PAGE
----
How does grief in time of travel feel?
It feels sad, a scary lonely place you wouldn’t wish on anyone. There’s panic and the feeling that your life will never be the same again.
While this is not a “sob” or “pity-party” post, this is a subject I’m somewhat acquainted with. I’ve lost my dad and my brother whilst miles away. It was incredibly hard. I recently lost my mum, but I’m grateful I managed to come in time before her demise, which was completely unexpected as she seemed strong, and getting better…then suddenly, one morning she was gone.
I see a number of travelers in travel groups I belong to, discussing what to do..when they are miles away, and a loved one is either suddenly stricken by a condition and has little time to live, or they are aware of a longstanding condition the loved one has, that isn’t responding to treatment. My take on the situation and decisions to make follow below.
1) If one is able to make it to be with the loved one, then by all means go and be by their side. You may regret not being there when departed ones leave. You may go through many seasons of “I should, coulda, woulda,” but it will be too late for regret. I am glad that I made it in time to be with mum, and offered support as she lay in hospital. We prayed so hard for her to recover, not quite imagining the absence of our matriarch. She was a strong lady, and knew she was checking out but didn’t reveal weakness or share what it was like to us. I feel she didn’t want to burden us or cause us to worry. I would advise people in this predicament to make snap decisions and just go and be with your loved one. Indecision will lead to unease and regret.
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2) If it is impossible to do so because of commitments and inability to travel at the time, it is important to communicate this with family and close friends. My family was quite supportive when my dad passed and I was unable to be there for him, or to say my goodbyes. I was constantly on phone with the family after dad’s demise and in the days leading up to the burial. As there are gatherings where folks come to offer their condolences, I got to talk to longtime friends and offer my financial contributions towards the funeral. *(Sidenote: Funerals can get costly and because in my birth country Kenya, people get ansty about writing wills or taking out funeral and burial insurance; the whole community of people one has worked with, family, friends and neighbours, come together to offer support and funds to cover funeral-related costs.)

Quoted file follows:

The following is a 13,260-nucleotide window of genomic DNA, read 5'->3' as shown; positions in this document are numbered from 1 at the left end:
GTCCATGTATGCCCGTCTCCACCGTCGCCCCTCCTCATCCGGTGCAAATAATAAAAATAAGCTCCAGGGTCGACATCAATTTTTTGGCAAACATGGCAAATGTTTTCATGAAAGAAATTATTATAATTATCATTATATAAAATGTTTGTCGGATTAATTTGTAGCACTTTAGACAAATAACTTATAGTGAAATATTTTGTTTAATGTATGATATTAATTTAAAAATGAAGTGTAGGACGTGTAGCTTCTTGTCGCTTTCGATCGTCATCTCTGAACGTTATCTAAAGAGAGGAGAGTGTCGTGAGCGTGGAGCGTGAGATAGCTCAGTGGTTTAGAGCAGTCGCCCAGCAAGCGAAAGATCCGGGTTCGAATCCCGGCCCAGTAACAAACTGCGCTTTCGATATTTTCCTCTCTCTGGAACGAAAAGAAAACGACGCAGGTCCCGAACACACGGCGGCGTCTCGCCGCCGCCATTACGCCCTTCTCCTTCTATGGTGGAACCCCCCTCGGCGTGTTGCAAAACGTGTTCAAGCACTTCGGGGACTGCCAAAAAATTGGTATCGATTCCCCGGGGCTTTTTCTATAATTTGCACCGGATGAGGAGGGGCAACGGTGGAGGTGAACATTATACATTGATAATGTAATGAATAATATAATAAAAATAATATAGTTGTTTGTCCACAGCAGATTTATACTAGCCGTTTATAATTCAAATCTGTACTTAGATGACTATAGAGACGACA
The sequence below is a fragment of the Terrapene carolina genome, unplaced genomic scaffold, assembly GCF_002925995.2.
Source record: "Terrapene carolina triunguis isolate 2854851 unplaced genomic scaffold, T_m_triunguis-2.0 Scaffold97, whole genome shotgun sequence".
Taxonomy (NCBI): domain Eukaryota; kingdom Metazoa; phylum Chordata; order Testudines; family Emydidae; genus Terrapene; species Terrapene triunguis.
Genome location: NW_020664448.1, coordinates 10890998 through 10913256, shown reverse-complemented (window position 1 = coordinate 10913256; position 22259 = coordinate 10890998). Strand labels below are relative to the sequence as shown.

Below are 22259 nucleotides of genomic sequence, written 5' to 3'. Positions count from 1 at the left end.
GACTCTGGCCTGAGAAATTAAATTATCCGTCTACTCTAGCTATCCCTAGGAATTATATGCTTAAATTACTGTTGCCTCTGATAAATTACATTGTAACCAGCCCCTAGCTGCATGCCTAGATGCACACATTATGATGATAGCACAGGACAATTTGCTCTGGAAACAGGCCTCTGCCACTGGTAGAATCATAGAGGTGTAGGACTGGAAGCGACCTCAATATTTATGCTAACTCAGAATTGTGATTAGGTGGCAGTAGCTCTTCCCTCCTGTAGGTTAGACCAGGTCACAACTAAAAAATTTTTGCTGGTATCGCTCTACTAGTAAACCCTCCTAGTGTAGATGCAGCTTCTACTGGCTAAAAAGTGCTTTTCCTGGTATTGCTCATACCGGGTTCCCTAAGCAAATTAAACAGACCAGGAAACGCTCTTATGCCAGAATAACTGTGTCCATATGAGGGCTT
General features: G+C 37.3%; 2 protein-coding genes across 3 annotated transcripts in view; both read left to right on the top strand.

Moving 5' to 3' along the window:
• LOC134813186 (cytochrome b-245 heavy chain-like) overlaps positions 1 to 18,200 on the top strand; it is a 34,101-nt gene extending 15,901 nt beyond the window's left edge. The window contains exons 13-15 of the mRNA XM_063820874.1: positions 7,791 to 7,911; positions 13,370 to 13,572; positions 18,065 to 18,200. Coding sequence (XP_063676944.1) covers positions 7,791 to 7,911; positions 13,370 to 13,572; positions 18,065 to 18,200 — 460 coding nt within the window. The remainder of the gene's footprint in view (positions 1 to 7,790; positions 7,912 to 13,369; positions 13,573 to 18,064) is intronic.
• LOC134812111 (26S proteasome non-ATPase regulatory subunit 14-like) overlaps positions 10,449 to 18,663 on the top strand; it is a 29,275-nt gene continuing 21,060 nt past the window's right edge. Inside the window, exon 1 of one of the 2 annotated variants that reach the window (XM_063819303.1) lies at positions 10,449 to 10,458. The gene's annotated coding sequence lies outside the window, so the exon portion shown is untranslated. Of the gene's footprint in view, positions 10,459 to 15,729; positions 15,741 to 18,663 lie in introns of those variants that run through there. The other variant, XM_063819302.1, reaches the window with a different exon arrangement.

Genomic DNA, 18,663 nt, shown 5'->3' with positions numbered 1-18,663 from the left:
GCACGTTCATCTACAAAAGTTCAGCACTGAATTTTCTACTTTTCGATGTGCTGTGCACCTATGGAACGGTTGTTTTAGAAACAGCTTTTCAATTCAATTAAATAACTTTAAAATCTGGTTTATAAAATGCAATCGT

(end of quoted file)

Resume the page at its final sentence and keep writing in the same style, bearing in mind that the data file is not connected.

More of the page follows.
3) This point is related to the second point above. Remember the good times you spent together, and promise yourself when you’re able to travel, you will pay your respects and lay flowers at the graveside.
I had good memories of dad, and celebrated his life. I wrote about our relationship and about his work and legacy. We were so close that many times we went to functions together, when the rest of the family couldn’t make it. When I came home and had talks with family, they describe how sickness made him lose weight, I couldn’t imagine that, as I had always viewed him as healthy, having a great appetite and being so mobile as he walked fast and drove even faster.
3) Acknowledge your dearly departed loved ones are irreplaceable and they have crossed over to the next realm. A shift has taken place, there’s a huge gap and you may have to learn to live with their absence and most likely you’ll feel like reaching out but will be unable to do so. Grief is a lengthy process, and you may go through all the stages, or not. Cry when you feel sorrow, reach out to friends and family. Remember the funny and good times you had with the departed ones. Gaze at old photos. Travel to new places or places they had traveled to or told you about. If need be, see a grief counselor.
In my case, I had to take a prolonged trip to Kenya just to sufficiently process my grief. I lived in my late mum’s house, covered myself with her blankets, drank tea from her beautiful cups, and even attended the church she belonged to; somewhat to firmly grasp that memory of her. It helped. The verse in Isaiah helped some more, “Jesus has borne our grief and carried our sorrows.” As well, coming to an acceptance that my loved ones are in another realm that is free of earthly hardships.
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I've heard all sorts of things said about Rongai, but never in my wildest dreams did I imagine being domiciled there. Two months on, here we are. A few things I've noticed. Firstly, it's hella far, and the traffic jam is the mother of all jams. If afore time we could just nip into CBD, now we cannot. We live we in Kajiado county; it takes a plan, carefully crafted appointments or the promise of a cash payment, for us to go to #Nairobae county. Have you been to Ongata Rongai? #Rongai #Kajiadocounty #summerbunny #ThisisAfrica #VisitKenya #africanamazing #africanqueen #blackisbeautiful #diasporareturnee #globetrotter #intrepidescape #travelblogger #travelogues #localtourist #iloveKenya #travelwithme #travelblogger #diasporatales #vscoKenya #culturetrip #blackgirlhairstyles #blackgirlfro #braidgang #cornrowstyles #travelingchicas #ebonyqueens #africangirlskillingit #melaninglow #MagicalKenya #blackhairflair
4) Keep their memories alive. For the new kids born into our family that never met their gramps, we tell them stories. You wish that dad was here to meet all of them. My dad loved to crack jokes and laugh all the time, and I sometimes feel he would have been a great grandad to all his grandchildren. He made time to share humourous stories of his days as a medical student, and his life growing up in the village. These are stories we share with his grandchildren. Many people have built mausoleums, set up bookshops and libraries in memory of a departed loved one. It can be a great idea to set up a foundation to continue in the legacy of a loved one.